The latest issue of Wired fronts an essay by Erin Biba arguing that social media isn’t social. Oddly, the piece inadvertently nails why I’m sceptical about Google Plus.
The best evidence that social media isn’t really about personal connection? Marketers love it. It seems like every business from taco trucks to GE is hoping to use social media to put a personal face on its brand.
Sure, Twitter, Facebook and Tumblr are marketing havens now. But none of them started off that way. There was, in fact, real scepticism as to what a brand would do on Twitter for its first few years.
Those services took off precisely as places where interactions were personal, and it was only later, after enough people congregated there and began having conversations and interactions, that brands jumped in. It’s the same story of blogging, and the Web itself.
It wasn’t until late 2008 that brands were really began to get on board on Twitter, after it had been around for more than two years. Likewise, Facebook ignored and shunned brands in its early years. First, there were conversations, which caused brands to begin listening.
By contrast, Google+ has been a brand magnet from the beginning, which makes me deeply sceptical of it.
The social media services that work best — Twitter, Facebook, Tumblr, Foursquare — are often non-obvious to marketers (be they corporate or personal brand builders) when they launch. Anything that’s really game-changing (see also: blogs) is typically so unfamiliar that it’s met with corporate and media scepticism if not derision. But in today’s more social-media savvy environment, brands hit the ground running on Google Plus. (Especially the media.) They jumped ahead of the conversation.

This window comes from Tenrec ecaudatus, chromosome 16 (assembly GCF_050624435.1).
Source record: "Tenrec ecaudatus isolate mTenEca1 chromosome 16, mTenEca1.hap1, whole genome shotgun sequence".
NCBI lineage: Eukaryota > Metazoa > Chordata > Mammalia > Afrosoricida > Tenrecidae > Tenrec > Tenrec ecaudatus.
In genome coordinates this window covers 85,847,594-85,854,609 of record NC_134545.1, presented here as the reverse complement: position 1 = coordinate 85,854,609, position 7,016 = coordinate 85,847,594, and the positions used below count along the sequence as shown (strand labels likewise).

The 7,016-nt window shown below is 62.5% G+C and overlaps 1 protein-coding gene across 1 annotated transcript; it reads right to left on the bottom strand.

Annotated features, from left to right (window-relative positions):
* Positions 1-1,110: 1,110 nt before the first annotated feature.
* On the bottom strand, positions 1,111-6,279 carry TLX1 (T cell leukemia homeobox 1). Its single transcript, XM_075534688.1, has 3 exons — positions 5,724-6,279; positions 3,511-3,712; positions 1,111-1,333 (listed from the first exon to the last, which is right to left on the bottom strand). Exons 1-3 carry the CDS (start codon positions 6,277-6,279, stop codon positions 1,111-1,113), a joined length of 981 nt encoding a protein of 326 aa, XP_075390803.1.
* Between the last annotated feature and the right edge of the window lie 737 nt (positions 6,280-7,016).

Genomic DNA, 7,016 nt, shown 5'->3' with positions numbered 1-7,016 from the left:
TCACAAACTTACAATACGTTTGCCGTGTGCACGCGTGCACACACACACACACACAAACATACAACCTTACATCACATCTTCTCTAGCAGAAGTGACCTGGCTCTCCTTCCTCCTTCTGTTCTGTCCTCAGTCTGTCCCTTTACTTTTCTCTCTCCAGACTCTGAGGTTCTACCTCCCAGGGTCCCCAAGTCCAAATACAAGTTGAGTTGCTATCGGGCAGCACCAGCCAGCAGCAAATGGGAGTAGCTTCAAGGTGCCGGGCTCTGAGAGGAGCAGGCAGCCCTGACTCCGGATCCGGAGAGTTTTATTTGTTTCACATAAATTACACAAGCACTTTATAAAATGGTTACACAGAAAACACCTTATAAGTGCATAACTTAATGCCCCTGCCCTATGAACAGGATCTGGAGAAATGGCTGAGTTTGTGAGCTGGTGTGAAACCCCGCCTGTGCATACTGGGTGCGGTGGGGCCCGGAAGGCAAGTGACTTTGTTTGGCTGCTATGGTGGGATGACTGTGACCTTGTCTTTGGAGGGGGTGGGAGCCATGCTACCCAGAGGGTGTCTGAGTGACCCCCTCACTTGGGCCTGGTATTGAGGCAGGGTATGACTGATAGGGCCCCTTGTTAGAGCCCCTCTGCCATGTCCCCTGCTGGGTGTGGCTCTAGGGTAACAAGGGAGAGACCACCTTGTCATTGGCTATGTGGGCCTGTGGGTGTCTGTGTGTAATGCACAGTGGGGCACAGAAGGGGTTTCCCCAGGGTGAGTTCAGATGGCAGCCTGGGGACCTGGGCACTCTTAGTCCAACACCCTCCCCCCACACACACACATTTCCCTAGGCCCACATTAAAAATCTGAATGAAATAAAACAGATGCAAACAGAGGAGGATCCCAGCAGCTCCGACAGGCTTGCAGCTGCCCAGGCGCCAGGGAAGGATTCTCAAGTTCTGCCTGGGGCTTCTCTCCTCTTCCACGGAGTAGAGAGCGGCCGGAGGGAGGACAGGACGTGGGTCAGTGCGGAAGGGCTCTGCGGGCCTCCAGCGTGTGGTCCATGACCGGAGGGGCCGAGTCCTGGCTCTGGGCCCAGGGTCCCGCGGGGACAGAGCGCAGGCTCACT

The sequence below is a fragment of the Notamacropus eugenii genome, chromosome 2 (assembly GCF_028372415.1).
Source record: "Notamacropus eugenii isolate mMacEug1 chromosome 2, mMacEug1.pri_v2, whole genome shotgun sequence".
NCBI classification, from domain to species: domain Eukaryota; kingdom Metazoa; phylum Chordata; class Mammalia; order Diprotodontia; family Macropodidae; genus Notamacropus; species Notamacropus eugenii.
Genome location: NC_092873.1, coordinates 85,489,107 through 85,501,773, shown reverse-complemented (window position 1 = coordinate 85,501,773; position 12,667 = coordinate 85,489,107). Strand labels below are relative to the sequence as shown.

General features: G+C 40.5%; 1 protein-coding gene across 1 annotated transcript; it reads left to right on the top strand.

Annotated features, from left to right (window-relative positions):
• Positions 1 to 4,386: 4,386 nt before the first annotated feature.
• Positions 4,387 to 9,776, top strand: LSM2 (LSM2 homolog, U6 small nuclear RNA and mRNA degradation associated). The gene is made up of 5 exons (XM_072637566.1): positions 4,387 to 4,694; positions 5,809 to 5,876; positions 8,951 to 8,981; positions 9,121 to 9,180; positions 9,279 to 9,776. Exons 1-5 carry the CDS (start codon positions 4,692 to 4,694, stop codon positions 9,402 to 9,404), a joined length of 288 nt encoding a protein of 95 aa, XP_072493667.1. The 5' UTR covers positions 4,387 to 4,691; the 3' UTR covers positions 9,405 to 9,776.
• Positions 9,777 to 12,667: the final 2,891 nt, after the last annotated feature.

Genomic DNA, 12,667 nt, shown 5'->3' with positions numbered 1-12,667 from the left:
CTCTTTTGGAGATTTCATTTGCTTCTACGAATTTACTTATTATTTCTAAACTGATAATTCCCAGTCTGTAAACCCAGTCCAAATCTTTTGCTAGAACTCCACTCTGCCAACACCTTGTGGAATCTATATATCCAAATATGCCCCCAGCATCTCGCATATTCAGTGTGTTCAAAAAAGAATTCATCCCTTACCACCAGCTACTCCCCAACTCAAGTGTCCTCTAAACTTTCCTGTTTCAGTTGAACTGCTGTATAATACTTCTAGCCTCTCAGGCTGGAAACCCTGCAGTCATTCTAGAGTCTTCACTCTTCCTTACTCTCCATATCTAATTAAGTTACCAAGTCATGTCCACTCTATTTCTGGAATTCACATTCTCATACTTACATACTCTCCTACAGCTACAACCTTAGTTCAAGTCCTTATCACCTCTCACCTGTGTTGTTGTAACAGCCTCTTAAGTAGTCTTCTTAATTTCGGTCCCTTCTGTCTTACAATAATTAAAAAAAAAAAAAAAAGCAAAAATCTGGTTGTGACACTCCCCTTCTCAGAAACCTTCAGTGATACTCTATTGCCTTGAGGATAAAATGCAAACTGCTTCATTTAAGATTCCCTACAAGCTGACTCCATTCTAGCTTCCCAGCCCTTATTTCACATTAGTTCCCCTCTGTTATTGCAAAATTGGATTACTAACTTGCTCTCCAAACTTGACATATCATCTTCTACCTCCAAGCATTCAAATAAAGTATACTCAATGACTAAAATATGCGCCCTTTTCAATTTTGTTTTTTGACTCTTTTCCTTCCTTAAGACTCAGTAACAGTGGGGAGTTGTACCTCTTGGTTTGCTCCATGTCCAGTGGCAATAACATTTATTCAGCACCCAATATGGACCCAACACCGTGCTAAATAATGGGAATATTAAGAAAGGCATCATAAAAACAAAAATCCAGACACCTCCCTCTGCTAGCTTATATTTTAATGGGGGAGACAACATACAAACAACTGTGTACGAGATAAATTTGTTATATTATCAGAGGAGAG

Despite Google’s prohibitions, brand after brand has been creating Google+ profiles — often only to see Google pull them. And with Google being slow to allow corporate accounts, brands have sought other ways to fill the vid. This has led to some hilarious results, like poor Michael Dell wasting his time in a Google+ Hangout, trying to connect with customers.
My boss, Joe Brown, calls Google+ “Work Facebook.” (Nevermind that LinkedIn is also Work Facebook.) Google+ feels like work, because everyone is trying so damn hard to work it. It is a deep, dark hole of self-promotion. And that makes it boring.
Successful social media is social. First and foremost. The modern landscape may be littered with marketers, but you can’t ignore how we got here.
Social media must first play host to meaningful conversations if it is to be successful. It must be a forum where friendships can be created, strengthened and preserved. I’d argue that the most successful people and brands using social media are precisely the ones who are the most real, and the most deeply personal. Reveal something about yourself, even if it’s that you are an idiot, and people will follow. For a social network to work, it has to be fascinating and fun.
In short, before you can make it work, you have to make it play. But when brands and self-promotors lead the way, there’s nothing interesting to see.
And for Google+, that’s still the problem.